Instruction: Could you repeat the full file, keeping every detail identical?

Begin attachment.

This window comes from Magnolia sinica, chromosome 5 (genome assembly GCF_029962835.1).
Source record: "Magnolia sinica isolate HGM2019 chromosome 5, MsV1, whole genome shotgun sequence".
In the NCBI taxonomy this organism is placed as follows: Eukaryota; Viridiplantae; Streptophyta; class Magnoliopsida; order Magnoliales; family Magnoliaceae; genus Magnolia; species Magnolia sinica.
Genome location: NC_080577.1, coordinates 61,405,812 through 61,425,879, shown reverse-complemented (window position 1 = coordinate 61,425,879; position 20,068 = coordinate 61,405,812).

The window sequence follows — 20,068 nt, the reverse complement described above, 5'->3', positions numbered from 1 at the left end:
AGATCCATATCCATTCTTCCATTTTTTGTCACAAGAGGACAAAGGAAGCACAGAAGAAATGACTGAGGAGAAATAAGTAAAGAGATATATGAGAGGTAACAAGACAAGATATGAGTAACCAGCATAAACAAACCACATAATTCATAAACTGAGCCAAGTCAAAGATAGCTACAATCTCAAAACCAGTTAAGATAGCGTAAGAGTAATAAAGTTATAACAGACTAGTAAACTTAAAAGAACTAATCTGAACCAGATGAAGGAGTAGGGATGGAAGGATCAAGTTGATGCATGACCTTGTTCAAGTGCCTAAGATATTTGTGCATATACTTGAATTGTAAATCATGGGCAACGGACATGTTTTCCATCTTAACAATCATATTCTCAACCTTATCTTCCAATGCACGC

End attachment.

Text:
This window comes from Magnolia sinica, chromosome 5 (genome assembly GCF_029962835.1).
Source record: "Magnolia sinica isolate HGM2019 chromosome 5, MsV1, whole genome shotgun sequence".
In the NCBI taxonomy this organism is placed as follows: Eukaryota; Viridiplantae; Streptophyta; class Magnoliopsida; order Magnoliales; family Magnoliaceae; genus Magnolia; species Magnolia sinica.
Genome location: NC_080577.1, coordinates 61,405,812 through 61,425,879, shown reverse-complemented (window position 1 = coordinate 61,425,879; position 20,068 = coordinate 61,405,812).

The window sequence follows — 20,068 nt, the reverse complement described above, 5'->3', positions numbered from 1 at the left end:
AGATCCATATCCATTCTTCCATTTTTTGTCACAAGAGGACAAAGGAAGCACAGAAGAAATGACTGAGGAGAAATAAGTAAAGAGATATATGAGAGGTAACAAGACAAGATATGAGTAACCAGCATAAACAAACCACATAATTCATAAACTGAGCCAAGTCAAAGATAGCTACAATCTCAAAACCAGTTAAGATAGCGTAAGAGTAATAAAGTTATAACAGACTAGTAAACTTAAAAGAACTAATCTGAACCAGATGAAGGAGTAGGGATGGAAGGATCAAGTTGATGCATGACCTTGTTCAAGTGCCTAAGATATTTGTGCATATACTTGAATTGTAAATCATGGGCAACGGACATGTTTTCCATCTTAACAATCATATTCTCAACCTTATCTTCCAATGCACGC